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Cover art for Outsourced World vol. I, used with author's permission

What were the Nineties all about? (book review)

by | Monday, 30th October 2017
What were the Nineties all about? That is the key question answered on many levels by G.R. Wilson in the first volume of his adventures, Outsourced World.

This first volume, subtitled Wanderlust, eloquently traces the sinking feeling Wilson felt in that decade as an Engineer entering early middle age while exiling himself from sclerotic Britain.

Entering the 1990s as an optimistic man who had every reason to expect to be treated with the same high esteem as generations of valued British expatriates before him, we see Wilson depart that decade a heartsore yet wiser man in whom analytical seeds have been sown.

These come to fruition in the present day (2017) as he pieces together the grand designs behind his frustrating personal experiences of seeking suitable work in the United Arab Emirates and Malaysia during 1996. Both of these countries are former, and prominent, members of the erstwhile British Empire, with whose privileged sons this reviewer rubbed shoulders at boarding school in exactly that year, picking up chatter from them that their nations were undergoing radical economic shifts which had been agreed with some level of the Establishment.

The autobiography which provides the framework of this volume is a gripping personal odyssey by a true raconteur. What quickly becomes apparent to the reader is that he may be part of the West’s dying breed: an individual who combines the qualities of “man’s man” and “ladies’ man” in a single, eager, but moral and modest personality.

Unassumingly woven into this narrative are Wilson’s hard-won, long-refined findings as to the monetary conspiracies and mind-control schemes — largely spun by or within the British Establishment — which now have the world in their grasp. These are seen to be the very schemes that suck the lifeblood out of any economy and culture. Peppered generously throughout its c. 200 pages (supplemented by addenda) are references to some of the most excellent materials available on the aforementioned conspiracies: all tried and trusted resources; mostly by resolute researchers, and published in mid-twentieth-century America.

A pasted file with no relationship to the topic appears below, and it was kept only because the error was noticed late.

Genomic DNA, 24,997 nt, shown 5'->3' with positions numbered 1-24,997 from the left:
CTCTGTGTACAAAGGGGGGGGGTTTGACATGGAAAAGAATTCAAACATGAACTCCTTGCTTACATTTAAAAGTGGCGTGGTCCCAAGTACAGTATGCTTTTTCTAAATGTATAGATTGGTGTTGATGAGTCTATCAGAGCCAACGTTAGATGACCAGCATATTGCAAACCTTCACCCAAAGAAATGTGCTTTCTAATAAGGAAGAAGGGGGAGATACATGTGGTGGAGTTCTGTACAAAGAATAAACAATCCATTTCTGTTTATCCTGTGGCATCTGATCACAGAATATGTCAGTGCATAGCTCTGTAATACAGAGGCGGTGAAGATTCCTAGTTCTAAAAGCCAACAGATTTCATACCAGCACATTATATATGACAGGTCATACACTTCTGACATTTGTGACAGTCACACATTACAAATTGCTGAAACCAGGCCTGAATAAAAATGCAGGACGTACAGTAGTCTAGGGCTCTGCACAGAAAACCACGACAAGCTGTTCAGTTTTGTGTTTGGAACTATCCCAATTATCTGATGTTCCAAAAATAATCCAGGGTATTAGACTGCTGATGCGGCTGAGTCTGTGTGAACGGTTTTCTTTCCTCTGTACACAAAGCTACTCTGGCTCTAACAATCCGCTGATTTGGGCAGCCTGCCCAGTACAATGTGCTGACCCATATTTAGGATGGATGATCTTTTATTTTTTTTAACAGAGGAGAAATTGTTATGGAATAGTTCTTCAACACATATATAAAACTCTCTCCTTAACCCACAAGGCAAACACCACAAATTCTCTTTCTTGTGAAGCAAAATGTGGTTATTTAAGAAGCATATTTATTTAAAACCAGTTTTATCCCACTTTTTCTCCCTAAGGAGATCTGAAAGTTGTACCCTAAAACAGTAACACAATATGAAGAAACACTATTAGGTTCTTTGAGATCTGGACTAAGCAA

The most detailed of Wilson’s working hypotheses — all of which are eminently credible and seriously worked out — concerns the outbreak of BBC- and CNN-induced blind panic (“simply skedaddle at the very first sign of a threat”) among Western expatriates in the (unthreatened) lower Arabian Gulf during the months leading up to the 1991 Gulf War. So acute was their panic, many Western expats were happy to leave many valuables behind (never to be returned). This embarrassing episode, he argues, induced the Gulf Arabs to surmise correctly that these mind-manipulated expats were not quite the men their fathers were, and no longer to be entrusted with the development of the region.

Subsequently, the Arabian states around the Persian Gulf — with Abu Dhabi, the UAE’s capital, acting as vanguard — quickly struck a massive and near-secret deal to replace the existing hierarchy of expatriates with far cheaper, more biddable, and less qualified Indians. Meanwhile, in petrodollar-determined Saudi Arabia, this coordinated replacement project was fulfilled by Egyptian and Filipino manpower. The scene is thus also set for much of the 2010s West-to-East machinations in global digital personal identity (essentially, microchipping skivvies) covered in UK Column's One World Governance article series.

All of what Wilson traces in this book — as set out in a rich variety of models — is but one element of the (still Western-led) “New World Order” that was formally announced in 1991, and which increasingly gathered steam throughout that decade of the 1990s: the same period characterised by the scandal-ridden Clinton White House. (Events in the former Yugoslavia throughout that decade, not covered by Wilson, should be appreciated in this geostrategic light.)

Evidently an old-fashioned British patriot, Wilson quietly despairs of the deformation of our national character in several sections of the book. He gives regular testimony to the contrasting decency and humanity of those Muslims and Asians he encountered in both the UAE and Malaysia, whose growing prosperity at the West’s expense he never actually begrudges.

This book is a treasure trove of signposts and observations which the UK Column-viewing reader of any persuasion will appreciate for its honesty, coherence and style. This being so, the second volume (slated to describe his eclectic experiences of India) promises to be equally informative. Wilson has announced that Book 2 will also complete the explanation of what he means by Durga in the series subtitle.

What, then, were the Nineties all about? Wilson’s short answer: “It was a decade in the manic and megalomaniac grip of conspiring, mostly transatlantic elitists.” Time is short to undo their work.

For those who have had their interest piqued, the author maintains a dedicated website (and blog) here.

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